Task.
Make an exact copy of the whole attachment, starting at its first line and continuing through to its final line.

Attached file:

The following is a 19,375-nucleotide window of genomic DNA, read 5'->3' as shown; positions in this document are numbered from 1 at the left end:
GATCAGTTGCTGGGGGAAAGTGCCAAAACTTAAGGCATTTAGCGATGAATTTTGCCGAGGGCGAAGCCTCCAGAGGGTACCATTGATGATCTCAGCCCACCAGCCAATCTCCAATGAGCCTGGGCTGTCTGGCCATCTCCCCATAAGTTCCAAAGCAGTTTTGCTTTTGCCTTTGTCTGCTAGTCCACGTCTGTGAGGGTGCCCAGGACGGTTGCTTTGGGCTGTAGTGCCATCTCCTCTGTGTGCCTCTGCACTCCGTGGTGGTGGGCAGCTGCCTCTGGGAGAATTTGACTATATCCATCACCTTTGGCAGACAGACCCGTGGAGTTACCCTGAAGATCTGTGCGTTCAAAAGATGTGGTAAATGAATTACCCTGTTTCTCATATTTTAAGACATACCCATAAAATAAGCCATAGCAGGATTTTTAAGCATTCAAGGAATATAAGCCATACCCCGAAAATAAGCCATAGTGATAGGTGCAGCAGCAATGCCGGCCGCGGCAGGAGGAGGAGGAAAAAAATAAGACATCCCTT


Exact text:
The following is a 19,375-nucleotide window of genomic DNA, read 5'->3' as shown; positions in this document are numbered from 1 at the left end:
GATCAGTTGCTGGGGGAAAGTGCCAAAACTTAAGGCATTTAGCGATGAATTTTGCCGAGGGCGAAGCCTCCAGAGGGTACCATTGATGATCTCAGCCCACCAGCCAATCTCCAATGAGCCTGGGCTGTCTGGCCATCTCCCCATAAGTTCCAAAGCAGTTTTGCTTTTGCCTTTGTCTGCTAGTCCACGTCTGTGAGGGTGCCCAGGACGGTTGCTTTGGGCTGTAGTGCCATCTCCTCTGTGTGCCTCTGCACTCCGTGGTGGTGGGCAGCTGCCTCTGGGAGAATTTGACTATATCCATCACCTTTGGCAGACAGACCCGTGGAGTTACCCTGAAGATCTGTGCGTTCAAAAGATGTGGTAAATGAATTACCCTGTTTCTCATATTTTAAGACATACCCATAAAATAAGCCATAGCAGGATTTTTAAGCATTCAAGGAATATAAGCCATACCCCGAAAATAAGCCATAGTGATAGGTGCAGCAGCAATGCCGGCCGCGGCAGGAGGAGGAGGAAAAAAATAAGACATCCCTT